Britcher earns first medal of the season for USA Luge
IGLS, Austria — In USA Luge’s COVID-impacted season, Sunday’s women’s singles and sprint races produced the team’s finest hour to date as Summer Britcher picked up a bronze medal in the Eberspacher World Cup singles event.
It was the first medal of this truncated season for the United States.
The two-time Olympian from Glen Rock, Pennsylvania returned later in the day and nearly made it a double bronze, finishing fourth in the sprint competition behind three Germans. Britcher was just 0.01 of a second from another podium.
“It felt really good,” said the five-time World Cup winner about her bronze medal. “I’ve had fun racing, but a little frustrated with myself. More than looking for results, I try to have runs that I’m really proud of and then no matter what the result I can be happy. I haven’t felt that way with the races so far. “It’s been hard missing the first half of the season to get back into the swing of things,” Britcher added. “But today, the sun’s shining, the mountains are beautiful, I have great teammates, a great mood, and I was able to throw down two runs that I could be proud of.”
In only their fourth race of the season — the team joined the World Cup tour less than four weeks ago — Britcher has exhibited a steady rise in her performances, culminating with a pair of third-place runs in the Sunday morning singles event at the Olympic site that runs along the foot of Patscherkofel Mountain. She had good backup help, too, with the rising Ashley Farquharson eighth, Emily Sweeney improving greatly in the second heat to finish 12th in her return race, and Brittney Arndt 15th, which qualified her for the sprint.
Despite the second victory of the season for Germany’s Natalie Geisenberger, the battle for the World Cup crystal will come down to the final in St. Moritz. That’s because teammate and defending champion Julia Taubitz finished second in singles and took gold in the following sprint race to keep herself mathematically alive. It was Taubitz’s sixth triumph this year.
After stepping away from the sport last year to deliver her infant son, Geisenberger, in 11 events, has registered nine silver medals — eight of them consecutively to start the year — to accompany her two wins.
Geisenberger, with four Olympic gold medals on her resume, slid to the best individual heat times and turned back Taubitz by 0.08 of a second. Britcher was 0.28 from Geisenberger.
The American used third ranked starts in each leg to build the early momentum leading to the bronze medal effort.
Farquharson of Park City, Utah, in just her second World Cup campaign, continues to make gradual strides up the leaderboard. She was 0.56 from Geisenberger in the two-heat singles event. It was here, in Farquharson’s World Cup debut 14 months ago, that she announced herself with a third place standing after one run. In Igls’ second World Cup of the pandemic season, she showed improvement at the start and took eighth place on the day.
In Farquharson’s second race, the sprint cup where the start timing begins well down the track, she landed in seventh place, just 0.17 from winner Taubitz.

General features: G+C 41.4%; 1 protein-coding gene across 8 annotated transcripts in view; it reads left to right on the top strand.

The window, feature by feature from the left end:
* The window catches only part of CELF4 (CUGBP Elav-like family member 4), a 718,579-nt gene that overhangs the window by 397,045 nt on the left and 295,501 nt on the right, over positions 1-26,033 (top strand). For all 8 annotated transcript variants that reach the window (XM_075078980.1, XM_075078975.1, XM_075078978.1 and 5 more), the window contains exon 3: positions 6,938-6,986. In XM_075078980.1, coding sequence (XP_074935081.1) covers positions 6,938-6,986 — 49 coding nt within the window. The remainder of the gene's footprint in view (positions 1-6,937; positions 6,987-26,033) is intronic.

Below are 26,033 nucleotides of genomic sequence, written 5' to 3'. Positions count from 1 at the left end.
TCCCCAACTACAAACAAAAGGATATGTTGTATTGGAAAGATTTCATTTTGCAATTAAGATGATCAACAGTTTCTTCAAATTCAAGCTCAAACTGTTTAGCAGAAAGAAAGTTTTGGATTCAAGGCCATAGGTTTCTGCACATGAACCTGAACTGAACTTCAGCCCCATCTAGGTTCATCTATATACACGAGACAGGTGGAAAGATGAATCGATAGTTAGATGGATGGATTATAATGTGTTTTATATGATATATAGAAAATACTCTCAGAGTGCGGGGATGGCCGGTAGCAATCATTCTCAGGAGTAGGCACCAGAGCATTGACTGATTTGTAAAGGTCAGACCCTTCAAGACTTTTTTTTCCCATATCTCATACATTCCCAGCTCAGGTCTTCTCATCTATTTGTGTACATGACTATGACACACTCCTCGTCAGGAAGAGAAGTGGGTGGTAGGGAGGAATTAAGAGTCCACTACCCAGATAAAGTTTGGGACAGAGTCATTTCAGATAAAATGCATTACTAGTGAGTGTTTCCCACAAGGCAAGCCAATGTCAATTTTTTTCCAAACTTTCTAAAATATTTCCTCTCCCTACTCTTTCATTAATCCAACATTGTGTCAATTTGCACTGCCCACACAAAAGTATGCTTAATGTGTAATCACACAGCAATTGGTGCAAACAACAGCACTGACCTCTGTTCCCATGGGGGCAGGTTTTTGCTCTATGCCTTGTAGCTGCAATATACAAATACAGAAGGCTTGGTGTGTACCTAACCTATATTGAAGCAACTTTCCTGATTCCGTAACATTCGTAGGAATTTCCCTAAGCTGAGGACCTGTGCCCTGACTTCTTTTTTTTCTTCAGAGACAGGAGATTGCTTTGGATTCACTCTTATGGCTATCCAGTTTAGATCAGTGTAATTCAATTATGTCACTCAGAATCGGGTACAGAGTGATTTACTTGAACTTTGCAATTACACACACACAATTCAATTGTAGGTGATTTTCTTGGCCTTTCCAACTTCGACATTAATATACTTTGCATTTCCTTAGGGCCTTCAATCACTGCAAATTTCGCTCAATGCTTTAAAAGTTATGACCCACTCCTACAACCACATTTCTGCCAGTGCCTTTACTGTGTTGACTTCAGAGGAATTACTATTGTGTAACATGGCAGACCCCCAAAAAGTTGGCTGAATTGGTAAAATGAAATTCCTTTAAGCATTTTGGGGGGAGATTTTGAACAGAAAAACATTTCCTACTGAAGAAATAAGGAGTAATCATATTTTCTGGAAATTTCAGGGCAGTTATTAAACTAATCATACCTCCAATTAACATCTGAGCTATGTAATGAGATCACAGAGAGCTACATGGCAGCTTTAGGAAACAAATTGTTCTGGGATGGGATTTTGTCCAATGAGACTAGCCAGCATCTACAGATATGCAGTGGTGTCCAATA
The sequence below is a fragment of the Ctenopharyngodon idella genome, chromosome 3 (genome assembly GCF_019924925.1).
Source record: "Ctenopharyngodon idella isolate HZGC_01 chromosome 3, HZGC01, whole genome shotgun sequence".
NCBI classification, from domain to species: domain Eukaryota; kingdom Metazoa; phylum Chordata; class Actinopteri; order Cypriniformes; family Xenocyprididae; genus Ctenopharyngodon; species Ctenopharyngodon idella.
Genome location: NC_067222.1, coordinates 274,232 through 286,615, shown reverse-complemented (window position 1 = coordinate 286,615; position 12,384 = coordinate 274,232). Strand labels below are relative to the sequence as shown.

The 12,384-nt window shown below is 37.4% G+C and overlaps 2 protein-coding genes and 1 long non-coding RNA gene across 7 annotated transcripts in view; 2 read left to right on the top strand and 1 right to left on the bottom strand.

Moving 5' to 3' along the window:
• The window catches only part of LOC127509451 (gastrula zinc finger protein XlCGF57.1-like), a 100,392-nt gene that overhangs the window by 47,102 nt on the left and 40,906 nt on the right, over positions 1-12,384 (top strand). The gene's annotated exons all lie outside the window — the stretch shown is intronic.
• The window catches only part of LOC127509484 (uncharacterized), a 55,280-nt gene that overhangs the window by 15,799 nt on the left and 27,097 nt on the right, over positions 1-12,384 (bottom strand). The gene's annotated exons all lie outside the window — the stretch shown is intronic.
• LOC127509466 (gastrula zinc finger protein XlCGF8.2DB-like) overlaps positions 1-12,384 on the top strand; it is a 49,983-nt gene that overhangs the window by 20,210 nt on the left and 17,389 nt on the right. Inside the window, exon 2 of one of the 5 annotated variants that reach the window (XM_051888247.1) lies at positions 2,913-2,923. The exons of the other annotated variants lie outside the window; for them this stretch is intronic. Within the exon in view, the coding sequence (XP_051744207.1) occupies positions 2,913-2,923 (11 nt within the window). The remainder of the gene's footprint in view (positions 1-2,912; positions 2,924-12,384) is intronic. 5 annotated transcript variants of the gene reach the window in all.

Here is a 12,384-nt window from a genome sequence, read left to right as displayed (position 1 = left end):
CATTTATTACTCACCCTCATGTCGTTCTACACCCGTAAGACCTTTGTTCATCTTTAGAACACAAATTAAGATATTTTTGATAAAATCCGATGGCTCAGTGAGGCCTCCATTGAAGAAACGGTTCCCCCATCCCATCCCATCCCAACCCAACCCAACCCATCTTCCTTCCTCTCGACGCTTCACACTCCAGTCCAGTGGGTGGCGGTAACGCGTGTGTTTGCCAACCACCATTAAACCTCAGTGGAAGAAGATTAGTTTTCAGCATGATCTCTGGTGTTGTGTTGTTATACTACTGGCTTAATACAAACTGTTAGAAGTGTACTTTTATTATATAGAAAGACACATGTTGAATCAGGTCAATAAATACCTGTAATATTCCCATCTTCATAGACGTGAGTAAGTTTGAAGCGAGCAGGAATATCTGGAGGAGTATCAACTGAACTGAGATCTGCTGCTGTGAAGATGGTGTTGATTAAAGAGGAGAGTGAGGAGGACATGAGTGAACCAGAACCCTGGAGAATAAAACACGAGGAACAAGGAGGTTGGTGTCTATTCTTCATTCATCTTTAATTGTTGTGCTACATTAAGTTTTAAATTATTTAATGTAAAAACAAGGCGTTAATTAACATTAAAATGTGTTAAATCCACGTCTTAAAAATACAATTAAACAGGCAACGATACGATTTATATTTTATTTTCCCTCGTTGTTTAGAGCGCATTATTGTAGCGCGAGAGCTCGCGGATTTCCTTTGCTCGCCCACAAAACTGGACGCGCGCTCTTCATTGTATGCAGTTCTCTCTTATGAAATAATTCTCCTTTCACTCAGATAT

“I had a couple of good races today,” stated Farquharson. “All three of my runs were pretty identical, pretty solid the whole way through. I’m super happy, stoked, on two of my best finishes thus far, and I am super excited carrying my spot in the seeded group and this momentum into worlds next week.”
Emily Sweeney of Lake Placid returned to the World Cup campaign last week after receiving orders from the Army World Class Athlete Program allowing her to do so. She was 10th in her lone race New Year’s weekend in Koenigssee.
Her two attempts in the Igls singles were opposite in nature: Sweeney was fifth from the start handles in the opening heat only to give time back on the run down Igls short, 10 turn women’s layout. She was 18th at the intermission. When racing resumed, she was just 20th at the start, but accelerated down the track with the sixth best time to improve her final ranking to 12th. Sweeney was one spot behind Farquharson in the sprint cup.
“It was definitely different just hopping back in,” Sweeney remarked. “It’s something I have to work on for next week. We’re getting ready for worlds so I’m glad I got this race under my belt but I have a lot to clean up. “I’m looking forward to another opportunity,” Sweeney continued. “This year has looked different for everyone across the board. I think everyone is tired of hearing that. I’m looking forward to having all of the things we went through matter and really mean something. It’s been a really challenging time, so this is the time when we have to forget about all that, be happy with all the training we’ve put into it, come together as a team and hopefully represent USA well.”
Arndt, another Park City resident, qualified in Friday’s Nations Cup with a fourth-place performance. She was 15th in singles and 13th in the sprint, marking two of her best results this month.
All four U.S. women are set to compete at the 50thWorld Championships in Koenigssee Jan. 29-31.